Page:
Letters to the Editor from Jim Addison and Erik Grigg

Dear Editor,

Is it a wise policy on your part to keep on calling the SPGB the (A-)SPGB? If you want co-operation you must do something positive. Karl Marx’s quarrel with the anarchists has affected the SPGB and other socialist parties ever since; why not acknowledge this?

In your Introducing IC (Revision of May 1989), the statement “Any group of people engaged in a joint enterprise are united by their common attachment to a certain ideology” contradicts the view of the SPGB that there are only two groups: the scientists (Marxists), and their opponents – the idealists who support the bourgeois political parties with their respective

Yours etc.
Jim Addison

In its generous-minded failure to grasp the rigid exclusiveness of the “Socialist” Party this letter reminds us of the man who, on first seeing a giraffe, exclaimed: “No! There ain’t no, such animal!” These people declare themselves, in one of their sets of principles, “determined to wage war against all other political parties”, and in another set “opposed to all others.”

How can one possibly co-operate with them? The mention of “other socialist parties,” implying that they are not the only socialists, will annoy them quite as much as anything IC has ever said.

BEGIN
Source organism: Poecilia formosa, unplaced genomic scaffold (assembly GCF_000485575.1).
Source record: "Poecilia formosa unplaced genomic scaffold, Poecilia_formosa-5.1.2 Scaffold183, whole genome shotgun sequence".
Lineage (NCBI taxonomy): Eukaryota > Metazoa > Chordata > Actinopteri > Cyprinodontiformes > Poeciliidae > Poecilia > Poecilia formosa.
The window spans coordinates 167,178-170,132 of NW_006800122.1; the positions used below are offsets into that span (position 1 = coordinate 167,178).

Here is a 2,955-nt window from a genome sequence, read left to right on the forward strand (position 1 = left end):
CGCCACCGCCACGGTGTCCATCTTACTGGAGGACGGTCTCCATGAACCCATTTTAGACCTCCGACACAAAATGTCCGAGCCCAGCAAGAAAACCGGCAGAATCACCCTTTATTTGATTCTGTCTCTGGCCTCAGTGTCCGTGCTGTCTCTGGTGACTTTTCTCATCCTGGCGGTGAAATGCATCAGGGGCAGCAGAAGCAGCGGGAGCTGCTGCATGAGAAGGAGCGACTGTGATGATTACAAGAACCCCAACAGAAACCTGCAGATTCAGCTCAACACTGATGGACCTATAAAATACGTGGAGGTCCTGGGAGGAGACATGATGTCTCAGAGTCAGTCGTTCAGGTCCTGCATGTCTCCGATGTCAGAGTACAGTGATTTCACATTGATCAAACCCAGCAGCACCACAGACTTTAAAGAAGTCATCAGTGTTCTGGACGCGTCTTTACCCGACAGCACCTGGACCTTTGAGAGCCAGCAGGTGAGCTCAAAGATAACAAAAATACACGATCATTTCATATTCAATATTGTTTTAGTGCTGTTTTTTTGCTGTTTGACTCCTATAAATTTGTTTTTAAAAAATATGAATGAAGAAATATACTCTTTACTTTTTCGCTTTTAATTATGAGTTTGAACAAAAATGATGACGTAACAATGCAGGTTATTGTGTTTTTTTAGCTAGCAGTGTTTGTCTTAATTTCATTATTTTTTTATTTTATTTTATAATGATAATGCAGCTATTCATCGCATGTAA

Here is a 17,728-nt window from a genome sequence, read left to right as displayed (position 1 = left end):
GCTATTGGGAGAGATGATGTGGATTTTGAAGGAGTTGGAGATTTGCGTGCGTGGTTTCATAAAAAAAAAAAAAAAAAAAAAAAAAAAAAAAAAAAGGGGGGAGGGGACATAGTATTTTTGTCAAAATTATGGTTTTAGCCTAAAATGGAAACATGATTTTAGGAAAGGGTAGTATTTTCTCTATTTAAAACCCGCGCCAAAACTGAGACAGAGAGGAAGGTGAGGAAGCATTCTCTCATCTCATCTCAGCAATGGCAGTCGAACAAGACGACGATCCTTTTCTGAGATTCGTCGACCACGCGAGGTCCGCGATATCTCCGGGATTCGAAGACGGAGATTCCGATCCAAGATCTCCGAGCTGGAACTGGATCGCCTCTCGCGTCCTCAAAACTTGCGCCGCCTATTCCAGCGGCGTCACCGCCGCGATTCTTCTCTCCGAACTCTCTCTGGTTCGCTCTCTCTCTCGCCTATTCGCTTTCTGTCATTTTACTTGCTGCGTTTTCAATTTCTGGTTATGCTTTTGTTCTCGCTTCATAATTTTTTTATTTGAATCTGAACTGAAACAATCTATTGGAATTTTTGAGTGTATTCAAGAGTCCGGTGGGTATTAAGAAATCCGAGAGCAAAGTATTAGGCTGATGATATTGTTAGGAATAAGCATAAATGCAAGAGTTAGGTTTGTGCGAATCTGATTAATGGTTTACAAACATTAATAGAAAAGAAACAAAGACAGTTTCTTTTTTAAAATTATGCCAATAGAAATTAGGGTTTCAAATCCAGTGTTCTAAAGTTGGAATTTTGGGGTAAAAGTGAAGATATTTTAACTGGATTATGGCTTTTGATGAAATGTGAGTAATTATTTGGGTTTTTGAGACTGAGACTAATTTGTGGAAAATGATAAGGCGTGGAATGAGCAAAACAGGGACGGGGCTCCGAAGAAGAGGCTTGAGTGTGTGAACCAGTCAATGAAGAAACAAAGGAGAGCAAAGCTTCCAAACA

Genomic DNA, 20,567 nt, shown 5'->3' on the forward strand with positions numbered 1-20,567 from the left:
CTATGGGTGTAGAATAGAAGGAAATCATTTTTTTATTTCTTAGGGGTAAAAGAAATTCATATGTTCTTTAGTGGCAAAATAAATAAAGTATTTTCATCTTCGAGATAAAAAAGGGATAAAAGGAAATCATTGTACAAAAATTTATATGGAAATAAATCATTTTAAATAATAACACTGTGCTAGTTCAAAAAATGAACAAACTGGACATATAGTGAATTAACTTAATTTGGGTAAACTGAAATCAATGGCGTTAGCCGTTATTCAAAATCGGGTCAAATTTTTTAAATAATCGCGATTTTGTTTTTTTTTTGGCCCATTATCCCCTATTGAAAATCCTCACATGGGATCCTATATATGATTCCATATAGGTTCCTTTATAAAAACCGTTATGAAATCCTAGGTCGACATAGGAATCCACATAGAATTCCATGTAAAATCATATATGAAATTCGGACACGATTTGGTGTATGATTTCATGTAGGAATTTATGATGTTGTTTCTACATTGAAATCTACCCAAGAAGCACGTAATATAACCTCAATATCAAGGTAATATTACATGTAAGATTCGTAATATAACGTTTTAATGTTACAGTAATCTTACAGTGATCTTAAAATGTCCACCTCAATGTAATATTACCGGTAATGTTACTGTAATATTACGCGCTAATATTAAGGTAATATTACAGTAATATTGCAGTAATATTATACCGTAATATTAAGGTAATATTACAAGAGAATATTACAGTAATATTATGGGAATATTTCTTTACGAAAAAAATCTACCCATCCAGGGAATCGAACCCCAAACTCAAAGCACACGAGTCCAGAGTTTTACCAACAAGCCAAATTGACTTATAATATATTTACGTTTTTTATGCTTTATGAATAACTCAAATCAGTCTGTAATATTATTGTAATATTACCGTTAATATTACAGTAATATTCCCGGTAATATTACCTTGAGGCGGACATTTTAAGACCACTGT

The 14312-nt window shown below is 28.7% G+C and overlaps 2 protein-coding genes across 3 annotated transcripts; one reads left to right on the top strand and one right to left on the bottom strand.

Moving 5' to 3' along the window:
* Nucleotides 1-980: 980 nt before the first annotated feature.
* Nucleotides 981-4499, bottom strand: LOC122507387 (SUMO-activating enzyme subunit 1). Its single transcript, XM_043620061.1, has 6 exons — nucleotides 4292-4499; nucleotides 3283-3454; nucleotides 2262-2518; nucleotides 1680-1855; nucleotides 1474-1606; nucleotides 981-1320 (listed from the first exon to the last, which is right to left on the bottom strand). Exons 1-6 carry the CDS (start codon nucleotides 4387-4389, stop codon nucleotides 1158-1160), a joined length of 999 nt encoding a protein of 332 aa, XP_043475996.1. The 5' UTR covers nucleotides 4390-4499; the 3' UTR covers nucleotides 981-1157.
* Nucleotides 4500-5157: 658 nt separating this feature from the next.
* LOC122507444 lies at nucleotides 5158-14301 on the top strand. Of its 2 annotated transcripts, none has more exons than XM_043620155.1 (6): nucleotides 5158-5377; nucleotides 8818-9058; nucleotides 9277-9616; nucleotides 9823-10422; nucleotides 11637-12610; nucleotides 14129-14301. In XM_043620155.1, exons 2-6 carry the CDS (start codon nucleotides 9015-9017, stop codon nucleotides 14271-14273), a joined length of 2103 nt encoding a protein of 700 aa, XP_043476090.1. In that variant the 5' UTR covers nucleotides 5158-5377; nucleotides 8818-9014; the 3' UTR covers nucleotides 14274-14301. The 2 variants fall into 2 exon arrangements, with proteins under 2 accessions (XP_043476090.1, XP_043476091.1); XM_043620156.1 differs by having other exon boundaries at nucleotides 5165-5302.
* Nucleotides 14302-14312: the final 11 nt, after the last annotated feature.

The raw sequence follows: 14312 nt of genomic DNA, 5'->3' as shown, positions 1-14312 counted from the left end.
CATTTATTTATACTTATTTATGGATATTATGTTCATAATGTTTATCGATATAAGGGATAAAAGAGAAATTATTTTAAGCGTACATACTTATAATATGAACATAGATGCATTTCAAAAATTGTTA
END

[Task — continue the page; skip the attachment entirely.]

Dear Editor,
Recently I went to see Jonathan Porritt (of Friends of the Earth fame) giving a speech. I was quite surprised to see that most of the people there looked obviously well-off. When I mentioned this observation to a Trotskyite I know he said that he wasn’t surprised as he thought the whole green movement was just a middle-class guilt trip that was diverting attention from “the revolution.” At first I accepted that analysis, but a few weeks later the same person was talking as if he had been a green all his life. Was this a Trotskyite guilt trip or merely because he realised green was trendy so if he pretended to be green he
would gain more support for Trotskyism? I think the latter is probably true. A trip to my local supermarket cleared up the question about why the more affluent are more likely to be green; organic vegetables, ozone-friendly sprays and vegan food cost twice as much. The “working class” just cannot afford to be green consumers. Until the green movement can suggest to the general public ways of being green that don’t just involve changing shopping patterns, or green commodities become cheaper, the green movement will be very unlikely to gain much support from the poorer elements of society.

Yours etc.
Erik Grigg

The only instance coming to mind of green supplies being cheaper than others is the lower cost of lead-free petrol. Has Mrs. Thatcher sincerely gone green or is this, too, a dastardly trick to divert attention from the revolution?

There was a time, not so very long ago, when “health food” meant mainly wholemeal bread, fruit and vegetables, with a few trimmings like yeast and yogurt. These were cheap, but it now seems unlikely that they were all that healthy; farming chemicals are no recent introduction.

The current move towards “organic” produce is not a return to earlier, sounder methods, but a step forward towards a level of freedom from contamination new to civilisation. In Bread of Dreams (Polity Press 1989) Piero Camporesi suggests that in the days of peasant farming the presence in bread of hallucinogenic herbs such as darnel, vetch and poppy-seed seems to have meant that pretty well everybody was zonked out for centuries.

from Ideological Commentary 40, July 1989.